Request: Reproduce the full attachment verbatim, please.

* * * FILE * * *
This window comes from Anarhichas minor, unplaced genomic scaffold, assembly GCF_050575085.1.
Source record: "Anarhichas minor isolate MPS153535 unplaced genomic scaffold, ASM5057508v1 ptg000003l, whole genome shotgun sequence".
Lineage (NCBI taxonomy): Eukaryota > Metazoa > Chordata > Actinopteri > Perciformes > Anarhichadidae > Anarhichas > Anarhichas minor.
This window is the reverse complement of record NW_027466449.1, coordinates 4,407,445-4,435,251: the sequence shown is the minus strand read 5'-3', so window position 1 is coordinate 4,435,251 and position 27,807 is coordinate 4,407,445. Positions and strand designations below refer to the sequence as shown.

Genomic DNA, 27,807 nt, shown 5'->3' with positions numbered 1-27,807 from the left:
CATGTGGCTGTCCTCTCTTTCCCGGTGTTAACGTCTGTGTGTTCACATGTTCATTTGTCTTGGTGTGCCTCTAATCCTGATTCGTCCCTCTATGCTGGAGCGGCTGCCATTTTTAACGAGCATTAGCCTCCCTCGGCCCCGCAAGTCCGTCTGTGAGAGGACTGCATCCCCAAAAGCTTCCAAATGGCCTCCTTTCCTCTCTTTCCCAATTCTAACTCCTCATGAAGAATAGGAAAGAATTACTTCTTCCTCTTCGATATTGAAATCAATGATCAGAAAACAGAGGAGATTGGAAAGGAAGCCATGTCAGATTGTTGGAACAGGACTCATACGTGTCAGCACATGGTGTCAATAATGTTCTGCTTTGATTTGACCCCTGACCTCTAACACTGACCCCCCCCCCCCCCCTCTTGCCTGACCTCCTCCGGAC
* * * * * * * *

This window comes from Anarhichas minor, unplaced genomic scaffold, assembly GCF_050575085.1.
Source record: "Anarhichas minor isolate MPS153535 unplaced genomic scaffold, ASM5057508v1 ptg000003l, whole genome shotgun sequence".
Lineage (NCBI taxonomy): Eukaryota > Metazoa > Chordata > Actinopteri > Perciformes > Anarhichadidae > Anarhichas > Anarhichas minor.
This window is the reverse complement of record NW_027466449.1, coordinates 4,407,445-4,435,251: the sequence shown is the minus strand read 5'-3', so window position 1 is coordinate 4,435,251 and position 27,807 is coordinate 4,407,445. Positions and strand designations below refer to the sequence as shown.

Genomic DNA, 27,807 nt, shown 5'->3' with positions numbered 1-27,807 from the left:
CATGTGGCTGTCCTCTCTTTCCCGGTGTTAACGTCTGTGTGTTCACATGTTCATTTGTCTTGGTGTGCCTCTAATCCTGATTCGTCCCTCTATGCTGGAGCGGCTGCCATTTTTAACGAGCATTAGCCTCCCTCGGCCCCGCAAGTCCGTCTGTGAGAGGACTGCATCCCCAAAAGCTTCCAAATGGCCTCCTTTCCTCTCTTTCCCAATTCTAACTCCTCATGAAGAATAGGAAAGAATTACTTCTTCCTCTTCGATATTGAAATCAATGATCAGAAAACAGAGGAGATTGGAAAGGAAGCCATGTCAGATTGTTGGAACAGGACTCATACGTGTCAGCACATGGTGTCAATAATGTTCTGCTTTGATTTGACCCCTGACCTCTAACACTGACCCCCCCCCCCCCCCTCTTGCCTGACCTCCTCCGGAC